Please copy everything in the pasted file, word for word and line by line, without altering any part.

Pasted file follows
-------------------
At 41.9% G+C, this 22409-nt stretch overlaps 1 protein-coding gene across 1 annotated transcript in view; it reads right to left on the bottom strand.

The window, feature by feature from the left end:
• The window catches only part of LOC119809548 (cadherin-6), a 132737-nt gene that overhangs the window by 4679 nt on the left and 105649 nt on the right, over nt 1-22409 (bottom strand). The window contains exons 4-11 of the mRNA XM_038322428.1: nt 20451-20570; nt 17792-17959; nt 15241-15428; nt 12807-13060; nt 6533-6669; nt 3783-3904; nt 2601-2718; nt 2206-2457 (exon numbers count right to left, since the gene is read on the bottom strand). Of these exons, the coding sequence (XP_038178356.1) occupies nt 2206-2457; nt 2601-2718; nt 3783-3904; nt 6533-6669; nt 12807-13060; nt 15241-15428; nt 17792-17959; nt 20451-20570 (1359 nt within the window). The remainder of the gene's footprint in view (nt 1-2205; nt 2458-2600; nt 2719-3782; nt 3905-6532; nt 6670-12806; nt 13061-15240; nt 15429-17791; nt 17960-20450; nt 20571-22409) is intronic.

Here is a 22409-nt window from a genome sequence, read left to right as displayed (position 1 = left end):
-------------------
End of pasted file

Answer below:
At 41.9% G+C, this 22409-nt stretch overlaps 1 protein-coding gene across 1 annotated transcript in view; it reads right to left on the bottom strand.

The window, feature by feature from the left end:
• The window catches only part of LOC119809548 (cadherin-6), a 132737-nt gene that overhangs the window by 4679 nt on the left and 105649 nt on the right, over nt 1-22409 (bottom strand). The window contains exons 4-11 of the mRNA XM_038322428.1: nt 20451-20570; nt 17792-17959; nt 15241-15428; nt 12807-13060; nt 6533-6669; nt 3783-3904; nt 2601-2718; nt 2206-2457 (exon numbers count right to left, since the gene is read on the bottom strand). Of these exons, the coding sequence (XP_038178356.1) occupies nt 2206-2457; nt 2601-2718; nt 3783-3904; nt 6533-6669; nt 12807-13060; nt 15241-15428; nt 17792-17959; nt 20451-20570 (1359 nt within the window). The remainder of the gene's footprint in view (nt 1-2205; nt 2458-2600; nt 2719-3782; nt 3905-6532; nt 6670-12806; nt 13061-15240; nt 15429-17791; nt 17960-20450; nt 20571-22409) is intronic.

Here is a 22409-nt window from a genome sequence, read left to right as displayed (position 1 = left end):